Toshiba’s PC division tends to focus on the consumer market, employing the company’s decades of experience with audio and video technologies to produce attractive multimedia and entertainment systems for home users. However, it does produce a number of laptops that are designed with business users in mind, and its Portégé R30 provides good battery life and portability for frequent travellers.
Price & Performance
There are a number of models in the Portégé R30 range, although the differences between most of them are relatively minor. We reviewed the Portégé R30-A-14K model, which costs £750 (ex. VAT) with a Haswell i3 processor running at 2.4GHz, 4GB memory and 500GB hard disk. Our review unit was supplied with the 64-bit version of Windows 8.1, but there are also models available with Windows 7 Professional and Windows 8 Pro.
The i3 processor provides only modest performance, but should still be perfectly adequate for basic web browsing and running Microsoft Office. The integrated HD 4600 graphics processor is also capable of handling HD video for presentations work, or simply streaming video when you’re off-duty.
Most of the other models in the Portégé R30 range use the same i3 processor, and simply offer different amounts of storage or different versions of Windows. But if you do require greater performance then there is one model that includes an i5 processor – although that does increase the total price to a rather hefty £1070 (ex. VAT). It’s safe to say that the Portégé R30 is no mobile workstation – but, fortunately, its real strengths lie in other areas.
Design & Connectivity
The Portégé R30 makes a good first impression, with a lightweight magnesium chassis and smart matte-black finish. It’s sturdy enough to cope with the occasional bump when you’re on the road, and the hard drive includes additional internal padding to protect against shocks, as well as a vibration sensor that can lock the drive to prevent data loss in case of accidents. The Portégé R30 also supports TPM – trusted platform module – and drive encryption for extra data security.
The keyboard is firm and comfortable to use, although the keys are a little smaller than average – just 14mm from front to back edge – and might not suit users with less nimble-fingers. The Portégé R30 also includes both a trackpad and a separate pointer device that is located on the main keyboard.
It’s well connected, with Gigabit Ethernet for office networks, along with high-speed 802.11ac Wi-Fi and Bluetooth 4.0. There are HDMI and VGA interfaces for connecting a larger monitor, along with Intel’s WiDi for streaming video, and no less than three USB 3.0 ports.
Unlike many current laptops, the Portégé R30 also includes a built-in DVD drive. That does pad the chassis out to a thickness of 27mm, which means that the Portégé R30 can’t really be described as an Ultrabook. However, Toshiba has managed to keep the weight down to just 1.5kg, and there are few laptops currently available that can combine that range of connectivity features with such a lightweight and portable design.
It’s odd, given Toshiba’s experience with TV and video technology, that the main weakness of the Portégé R30 turns out to be its screen. At first glance the screen does appear bright and colourful, and the matte-finish helps to reduce glare and reflection.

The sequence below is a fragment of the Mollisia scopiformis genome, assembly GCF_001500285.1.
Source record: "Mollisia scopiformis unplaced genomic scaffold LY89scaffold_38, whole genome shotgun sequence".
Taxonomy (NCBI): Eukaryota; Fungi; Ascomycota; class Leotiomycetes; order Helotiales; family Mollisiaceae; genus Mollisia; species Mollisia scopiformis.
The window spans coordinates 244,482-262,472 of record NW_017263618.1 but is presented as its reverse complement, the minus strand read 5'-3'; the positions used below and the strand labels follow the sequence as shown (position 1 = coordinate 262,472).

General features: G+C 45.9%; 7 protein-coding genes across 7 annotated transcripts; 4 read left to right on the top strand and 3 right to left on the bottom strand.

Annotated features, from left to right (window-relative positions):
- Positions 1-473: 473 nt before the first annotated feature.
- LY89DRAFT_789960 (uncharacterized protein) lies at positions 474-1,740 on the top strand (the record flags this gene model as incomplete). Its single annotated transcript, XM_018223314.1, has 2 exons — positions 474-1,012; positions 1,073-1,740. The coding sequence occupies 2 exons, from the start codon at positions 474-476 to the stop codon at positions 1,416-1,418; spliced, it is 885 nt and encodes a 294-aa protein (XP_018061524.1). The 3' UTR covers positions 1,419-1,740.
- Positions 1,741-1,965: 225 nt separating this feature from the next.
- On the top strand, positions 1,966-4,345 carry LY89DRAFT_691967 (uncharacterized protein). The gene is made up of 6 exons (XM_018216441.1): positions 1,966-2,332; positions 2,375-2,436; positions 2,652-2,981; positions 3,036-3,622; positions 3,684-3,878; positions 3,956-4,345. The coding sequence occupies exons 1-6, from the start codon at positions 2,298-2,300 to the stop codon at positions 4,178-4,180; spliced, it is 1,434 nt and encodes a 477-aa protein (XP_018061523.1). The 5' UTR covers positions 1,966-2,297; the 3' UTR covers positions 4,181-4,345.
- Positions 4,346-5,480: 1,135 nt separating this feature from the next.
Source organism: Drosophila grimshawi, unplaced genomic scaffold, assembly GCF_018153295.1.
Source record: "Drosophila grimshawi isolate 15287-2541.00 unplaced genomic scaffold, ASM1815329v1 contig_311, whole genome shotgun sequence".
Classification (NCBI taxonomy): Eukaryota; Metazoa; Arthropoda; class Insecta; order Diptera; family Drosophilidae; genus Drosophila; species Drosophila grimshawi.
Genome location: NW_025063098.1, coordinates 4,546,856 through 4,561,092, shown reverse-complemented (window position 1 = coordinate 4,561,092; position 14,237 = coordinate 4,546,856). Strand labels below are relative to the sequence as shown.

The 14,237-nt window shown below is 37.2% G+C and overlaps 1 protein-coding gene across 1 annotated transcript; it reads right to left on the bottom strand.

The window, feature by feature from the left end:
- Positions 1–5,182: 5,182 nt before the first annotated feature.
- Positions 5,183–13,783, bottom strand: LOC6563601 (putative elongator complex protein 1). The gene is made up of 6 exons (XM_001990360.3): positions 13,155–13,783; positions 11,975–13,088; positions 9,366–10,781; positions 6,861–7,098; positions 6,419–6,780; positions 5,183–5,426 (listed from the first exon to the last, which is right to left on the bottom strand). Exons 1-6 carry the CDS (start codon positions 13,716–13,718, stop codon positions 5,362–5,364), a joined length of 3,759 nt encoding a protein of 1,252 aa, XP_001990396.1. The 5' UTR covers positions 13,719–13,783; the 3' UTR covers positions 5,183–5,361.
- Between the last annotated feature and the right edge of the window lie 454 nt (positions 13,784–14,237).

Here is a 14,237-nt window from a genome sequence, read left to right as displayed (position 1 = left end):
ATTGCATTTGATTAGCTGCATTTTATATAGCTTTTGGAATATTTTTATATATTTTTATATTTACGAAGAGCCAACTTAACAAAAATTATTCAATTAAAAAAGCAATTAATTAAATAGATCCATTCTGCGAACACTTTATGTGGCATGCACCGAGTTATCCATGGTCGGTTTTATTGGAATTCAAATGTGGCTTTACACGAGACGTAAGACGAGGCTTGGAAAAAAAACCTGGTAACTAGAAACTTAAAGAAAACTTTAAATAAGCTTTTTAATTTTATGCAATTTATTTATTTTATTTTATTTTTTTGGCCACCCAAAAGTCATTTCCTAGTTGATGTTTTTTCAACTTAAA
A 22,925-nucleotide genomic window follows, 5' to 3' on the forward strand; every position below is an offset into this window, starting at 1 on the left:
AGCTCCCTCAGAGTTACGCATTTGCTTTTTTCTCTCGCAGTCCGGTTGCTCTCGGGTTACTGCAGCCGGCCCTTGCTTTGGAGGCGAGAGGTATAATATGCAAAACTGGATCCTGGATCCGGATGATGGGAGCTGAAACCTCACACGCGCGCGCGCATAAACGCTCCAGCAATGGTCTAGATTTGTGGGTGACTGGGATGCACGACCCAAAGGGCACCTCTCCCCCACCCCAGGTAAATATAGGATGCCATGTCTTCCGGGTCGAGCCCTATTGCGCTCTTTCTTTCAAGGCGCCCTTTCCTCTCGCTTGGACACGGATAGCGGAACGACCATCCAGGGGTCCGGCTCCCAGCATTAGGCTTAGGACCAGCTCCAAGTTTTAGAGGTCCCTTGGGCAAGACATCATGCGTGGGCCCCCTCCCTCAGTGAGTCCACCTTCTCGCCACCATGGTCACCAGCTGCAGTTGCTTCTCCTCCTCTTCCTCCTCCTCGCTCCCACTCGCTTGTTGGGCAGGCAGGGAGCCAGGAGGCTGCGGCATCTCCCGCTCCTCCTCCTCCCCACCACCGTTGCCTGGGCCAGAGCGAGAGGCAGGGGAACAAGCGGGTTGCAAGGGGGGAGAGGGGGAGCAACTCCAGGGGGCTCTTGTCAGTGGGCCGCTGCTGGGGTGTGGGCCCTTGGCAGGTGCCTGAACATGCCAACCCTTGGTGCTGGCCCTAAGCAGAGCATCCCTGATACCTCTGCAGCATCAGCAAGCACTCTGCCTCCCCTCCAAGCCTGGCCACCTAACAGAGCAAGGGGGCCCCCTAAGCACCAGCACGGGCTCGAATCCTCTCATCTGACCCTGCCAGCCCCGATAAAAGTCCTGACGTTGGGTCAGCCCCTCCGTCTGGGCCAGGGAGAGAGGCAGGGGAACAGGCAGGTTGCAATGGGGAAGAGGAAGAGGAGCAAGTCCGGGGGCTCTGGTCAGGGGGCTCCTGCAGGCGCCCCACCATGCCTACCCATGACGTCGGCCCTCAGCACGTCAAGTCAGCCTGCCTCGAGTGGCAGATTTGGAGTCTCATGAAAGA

However, the screen’s 1366×768 resolution is below-par for a laptop in this price range, and the viewing angles leave room for improvement too. The brightness of the image drops quite noticeably as you start to move to the side, or if you tilt the screen backwards.
The Portégé R30 is capable of 1920×1080 video output when connected to an external display, but the screen quality is still disappointing and means it won’t be ideal for giving impromptu presentations to clients or colleagues when you’re out of the office.
Battery & Upgrades
The screen might not live up to expectation, but the Portégé R30 doesn’t disappoint when it comes to battery life. The i3 processor used in the Portégé R30 may not be particularly powerful, but it is very power-efficient. The standard battery supplied with the Portégé R30 has a capacity of 66Whr and Toshiba quotes a battery life of up to 9 hours.
Our tests confirm that estimate, so the Portégé R30 will certainly allow you to get a full day’s work between charges. A simple pair of switches on the base of the laptop allow you to quickly replace the battery, and Toshiba sells a second battery priced at £50 (ex. VAT) with 93Whr capacity to provide even longer life.
Repairs and upgrades are relatively easy too, as you can reach the drive and memory slots by removing just four screws from a plate on the base of the machine. There’s a dock connector located here too, which will allow you to connect the Portégé R30 to one of Toshiba’s port replicators when you return to your office. The dock unit costs £154 (ex. VAT), but doesn’t seem to be essential given the range of connectivity features that are already built into the laptop.
The limited viewing angles provided by the screen are disappointing at this price, and the Portégé R30 won’t be the best choice for users who do a lot of presentations work. However, the Portégé R30 can still earn its keep for basic tasks such as Web browsing or running productivity software such as Microsoft Word and Excel.
Its sturdy, lightweight design and comprehensive connectivity features ensure that it is at home both in the office and on the road. And, most importantly, its strong battery life and optional high-capacity spare battery mean that the Portégé R30 is a reliable workhorse that will genuinely provide you with a full day’s work between charges.